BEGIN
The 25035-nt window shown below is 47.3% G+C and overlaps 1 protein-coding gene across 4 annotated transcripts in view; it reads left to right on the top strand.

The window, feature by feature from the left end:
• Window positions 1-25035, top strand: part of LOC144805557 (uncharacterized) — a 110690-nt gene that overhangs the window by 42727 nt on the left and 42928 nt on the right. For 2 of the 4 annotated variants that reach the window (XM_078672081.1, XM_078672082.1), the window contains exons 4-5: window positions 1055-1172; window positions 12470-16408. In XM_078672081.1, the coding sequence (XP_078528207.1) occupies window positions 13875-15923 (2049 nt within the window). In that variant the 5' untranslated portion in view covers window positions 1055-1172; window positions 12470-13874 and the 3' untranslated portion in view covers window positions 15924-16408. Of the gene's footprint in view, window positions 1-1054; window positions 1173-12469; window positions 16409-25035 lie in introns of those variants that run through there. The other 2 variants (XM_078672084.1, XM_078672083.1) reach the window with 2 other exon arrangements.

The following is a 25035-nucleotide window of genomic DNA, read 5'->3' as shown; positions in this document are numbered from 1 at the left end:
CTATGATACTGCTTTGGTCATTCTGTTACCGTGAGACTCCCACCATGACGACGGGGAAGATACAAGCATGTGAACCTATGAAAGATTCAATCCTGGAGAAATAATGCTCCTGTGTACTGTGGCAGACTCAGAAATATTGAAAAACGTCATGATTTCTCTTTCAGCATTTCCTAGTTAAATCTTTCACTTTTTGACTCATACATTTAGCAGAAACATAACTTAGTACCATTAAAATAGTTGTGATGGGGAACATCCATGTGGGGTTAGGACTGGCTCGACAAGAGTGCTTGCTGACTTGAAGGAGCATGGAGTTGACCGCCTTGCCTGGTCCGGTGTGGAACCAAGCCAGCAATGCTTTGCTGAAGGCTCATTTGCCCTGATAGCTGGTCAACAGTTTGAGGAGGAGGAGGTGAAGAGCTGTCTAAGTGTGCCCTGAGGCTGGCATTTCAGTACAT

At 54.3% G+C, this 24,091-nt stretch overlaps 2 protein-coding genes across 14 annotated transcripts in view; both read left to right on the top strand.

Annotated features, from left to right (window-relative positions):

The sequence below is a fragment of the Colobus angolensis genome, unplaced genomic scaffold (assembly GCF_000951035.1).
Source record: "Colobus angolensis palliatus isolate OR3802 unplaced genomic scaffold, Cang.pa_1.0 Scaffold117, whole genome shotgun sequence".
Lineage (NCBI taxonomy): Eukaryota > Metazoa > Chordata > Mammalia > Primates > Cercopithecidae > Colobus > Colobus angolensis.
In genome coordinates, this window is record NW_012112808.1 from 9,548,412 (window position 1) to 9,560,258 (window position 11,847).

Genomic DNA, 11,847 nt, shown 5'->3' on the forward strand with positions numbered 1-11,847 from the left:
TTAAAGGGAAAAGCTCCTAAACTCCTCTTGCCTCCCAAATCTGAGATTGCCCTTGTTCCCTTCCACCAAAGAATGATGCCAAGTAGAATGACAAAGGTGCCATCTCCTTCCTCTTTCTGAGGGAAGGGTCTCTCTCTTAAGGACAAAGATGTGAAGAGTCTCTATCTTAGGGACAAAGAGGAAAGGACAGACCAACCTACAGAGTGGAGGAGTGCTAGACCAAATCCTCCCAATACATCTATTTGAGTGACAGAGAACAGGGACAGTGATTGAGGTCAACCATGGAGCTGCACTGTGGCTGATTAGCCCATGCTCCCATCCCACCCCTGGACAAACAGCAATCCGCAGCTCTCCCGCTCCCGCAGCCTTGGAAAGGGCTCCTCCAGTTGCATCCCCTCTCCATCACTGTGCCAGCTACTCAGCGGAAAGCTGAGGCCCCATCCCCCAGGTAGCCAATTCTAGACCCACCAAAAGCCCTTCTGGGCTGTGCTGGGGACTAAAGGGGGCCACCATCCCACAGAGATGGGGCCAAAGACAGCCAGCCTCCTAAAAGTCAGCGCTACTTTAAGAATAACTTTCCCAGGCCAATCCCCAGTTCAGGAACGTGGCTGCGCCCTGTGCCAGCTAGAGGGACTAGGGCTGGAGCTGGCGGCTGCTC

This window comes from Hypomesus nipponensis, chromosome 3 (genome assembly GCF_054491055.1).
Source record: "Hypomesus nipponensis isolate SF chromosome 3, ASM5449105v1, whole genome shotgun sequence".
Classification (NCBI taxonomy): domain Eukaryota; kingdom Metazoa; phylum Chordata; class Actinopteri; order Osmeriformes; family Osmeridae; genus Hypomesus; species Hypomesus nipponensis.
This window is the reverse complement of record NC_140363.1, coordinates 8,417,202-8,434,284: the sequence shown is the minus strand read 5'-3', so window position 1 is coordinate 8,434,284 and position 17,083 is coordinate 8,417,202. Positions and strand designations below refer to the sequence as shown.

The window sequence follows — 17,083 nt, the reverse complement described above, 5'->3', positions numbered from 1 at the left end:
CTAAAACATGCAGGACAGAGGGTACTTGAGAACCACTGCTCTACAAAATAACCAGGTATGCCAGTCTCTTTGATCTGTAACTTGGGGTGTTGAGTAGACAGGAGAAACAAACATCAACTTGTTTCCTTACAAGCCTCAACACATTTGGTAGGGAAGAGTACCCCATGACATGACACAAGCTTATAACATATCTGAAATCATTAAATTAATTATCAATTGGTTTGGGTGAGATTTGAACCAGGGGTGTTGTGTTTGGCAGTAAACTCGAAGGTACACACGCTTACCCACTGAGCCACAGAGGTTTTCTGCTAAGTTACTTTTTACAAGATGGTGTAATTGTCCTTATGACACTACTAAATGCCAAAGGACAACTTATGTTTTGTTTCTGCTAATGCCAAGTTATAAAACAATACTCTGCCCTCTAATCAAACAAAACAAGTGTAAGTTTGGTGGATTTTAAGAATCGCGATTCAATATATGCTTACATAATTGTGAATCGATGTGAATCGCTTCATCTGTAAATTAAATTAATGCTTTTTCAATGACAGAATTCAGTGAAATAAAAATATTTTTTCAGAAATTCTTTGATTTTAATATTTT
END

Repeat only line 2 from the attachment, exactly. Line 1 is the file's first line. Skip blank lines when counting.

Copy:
The window, feature by feature from the left end: